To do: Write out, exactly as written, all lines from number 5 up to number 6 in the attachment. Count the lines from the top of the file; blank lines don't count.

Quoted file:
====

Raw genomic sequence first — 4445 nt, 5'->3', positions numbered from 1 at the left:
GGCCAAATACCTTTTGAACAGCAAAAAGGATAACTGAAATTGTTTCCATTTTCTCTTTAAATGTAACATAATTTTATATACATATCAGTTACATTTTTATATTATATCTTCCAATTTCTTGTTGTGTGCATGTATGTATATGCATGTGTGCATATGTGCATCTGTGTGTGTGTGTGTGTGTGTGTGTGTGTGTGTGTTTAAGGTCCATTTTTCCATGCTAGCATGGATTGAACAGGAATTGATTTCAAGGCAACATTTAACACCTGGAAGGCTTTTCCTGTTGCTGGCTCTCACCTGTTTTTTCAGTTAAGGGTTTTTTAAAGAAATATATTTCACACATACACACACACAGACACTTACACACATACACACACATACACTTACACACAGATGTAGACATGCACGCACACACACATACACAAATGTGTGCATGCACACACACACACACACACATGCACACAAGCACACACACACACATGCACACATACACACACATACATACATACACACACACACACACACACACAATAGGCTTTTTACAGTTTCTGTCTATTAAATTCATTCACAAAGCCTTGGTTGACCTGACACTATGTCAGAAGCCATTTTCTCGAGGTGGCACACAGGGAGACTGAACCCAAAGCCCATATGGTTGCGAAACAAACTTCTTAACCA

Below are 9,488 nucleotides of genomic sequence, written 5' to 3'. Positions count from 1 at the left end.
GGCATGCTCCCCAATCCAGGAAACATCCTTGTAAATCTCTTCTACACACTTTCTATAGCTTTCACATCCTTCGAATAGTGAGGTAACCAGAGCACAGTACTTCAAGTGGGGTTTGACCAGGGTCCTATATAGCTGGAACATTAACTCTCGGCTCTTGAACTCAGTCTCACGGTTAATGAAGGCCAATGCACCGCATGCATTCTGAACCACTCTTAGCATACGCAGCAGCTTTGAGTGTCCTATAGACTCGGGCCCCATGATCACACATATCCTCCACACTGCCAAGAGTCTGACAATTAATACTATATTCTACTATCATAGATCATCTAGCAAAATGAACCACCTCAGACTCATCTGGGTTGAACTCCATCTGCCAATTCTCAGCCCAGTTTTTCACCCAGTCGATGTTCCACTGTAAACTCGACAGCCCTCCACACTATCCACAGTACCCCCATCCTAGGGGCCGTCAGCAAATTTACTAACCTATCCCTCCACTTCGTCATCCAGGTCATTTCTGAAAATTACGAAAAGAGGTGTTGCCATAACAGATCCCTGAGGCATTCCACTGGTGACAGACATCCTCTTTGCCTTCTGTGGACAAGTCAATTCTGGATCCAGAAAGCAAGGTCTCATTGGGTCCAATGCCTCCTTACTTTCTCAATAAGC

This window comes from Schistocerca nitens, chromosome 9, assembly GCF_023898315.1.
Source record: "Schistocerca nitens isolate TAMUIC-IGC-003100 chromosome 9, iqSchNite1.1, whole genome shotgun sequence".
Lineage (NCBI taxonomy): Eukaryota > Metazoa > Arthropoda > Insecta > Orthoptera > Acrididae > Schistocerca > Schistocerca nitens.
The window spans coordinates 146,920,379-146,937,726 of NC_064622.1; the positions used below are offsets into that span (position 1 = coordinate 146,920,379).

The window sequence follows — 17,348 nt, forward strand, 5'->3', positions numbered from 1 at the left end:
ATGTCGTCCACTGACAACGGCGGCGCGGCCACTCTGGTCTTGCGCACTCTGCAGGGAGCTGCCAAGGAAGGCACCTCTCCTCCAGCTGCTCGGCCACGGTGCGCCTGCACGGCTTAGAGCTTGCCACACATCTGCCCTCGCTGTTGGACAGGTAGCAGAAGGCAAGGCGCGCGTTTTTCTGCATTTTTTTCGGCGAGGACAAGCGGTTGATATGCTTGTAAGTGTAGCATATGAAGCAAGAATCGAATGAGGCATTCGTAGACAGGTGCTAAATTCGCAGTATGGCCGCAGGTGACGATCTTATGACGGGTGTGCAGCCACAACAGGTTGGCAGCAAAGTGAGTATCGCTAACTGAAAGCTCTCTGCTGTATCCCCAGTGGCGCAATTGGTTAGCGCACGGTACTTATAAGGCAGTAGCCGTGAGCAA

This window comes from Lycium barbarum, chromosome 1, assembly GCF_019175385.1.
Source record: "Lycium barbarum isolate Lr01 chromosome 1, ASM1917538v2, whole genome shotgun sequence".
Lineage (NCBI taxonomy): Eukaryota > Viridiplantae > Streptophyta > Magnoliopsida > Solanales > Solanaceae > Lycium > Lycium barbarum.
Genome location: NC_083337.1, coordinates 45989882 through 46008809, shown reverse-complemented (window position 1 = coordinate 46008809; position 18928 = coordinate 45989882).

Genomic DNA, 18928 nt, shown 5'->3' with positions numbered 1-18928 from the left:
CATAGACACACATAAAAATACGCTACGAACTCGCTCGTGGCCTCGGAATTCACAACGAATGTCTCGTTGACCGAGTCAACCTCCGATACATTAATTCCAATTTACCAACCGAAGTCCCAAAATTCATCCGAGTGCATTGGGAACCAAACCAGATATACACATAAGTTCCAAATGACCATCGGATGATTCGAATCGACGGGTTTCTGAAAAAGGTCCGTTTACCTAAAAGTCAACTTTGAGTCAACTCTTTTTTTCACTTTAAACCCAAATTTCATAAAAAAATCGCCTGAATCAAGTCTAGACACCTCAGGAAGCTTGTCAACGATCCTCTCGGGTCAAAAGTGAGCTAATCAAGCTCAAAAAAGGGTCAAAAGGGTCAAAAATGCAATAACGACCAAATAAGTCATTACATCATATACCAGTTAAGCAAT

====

This window comes from Schistocerca nitens, chromosome 9, assembly GCF_023898315.1.
Source record: "Schistocerca nitens isolate TAMUIC-IGC-003100 chromosome 9, iqSchNite1.1, whole genome shotgun sequence".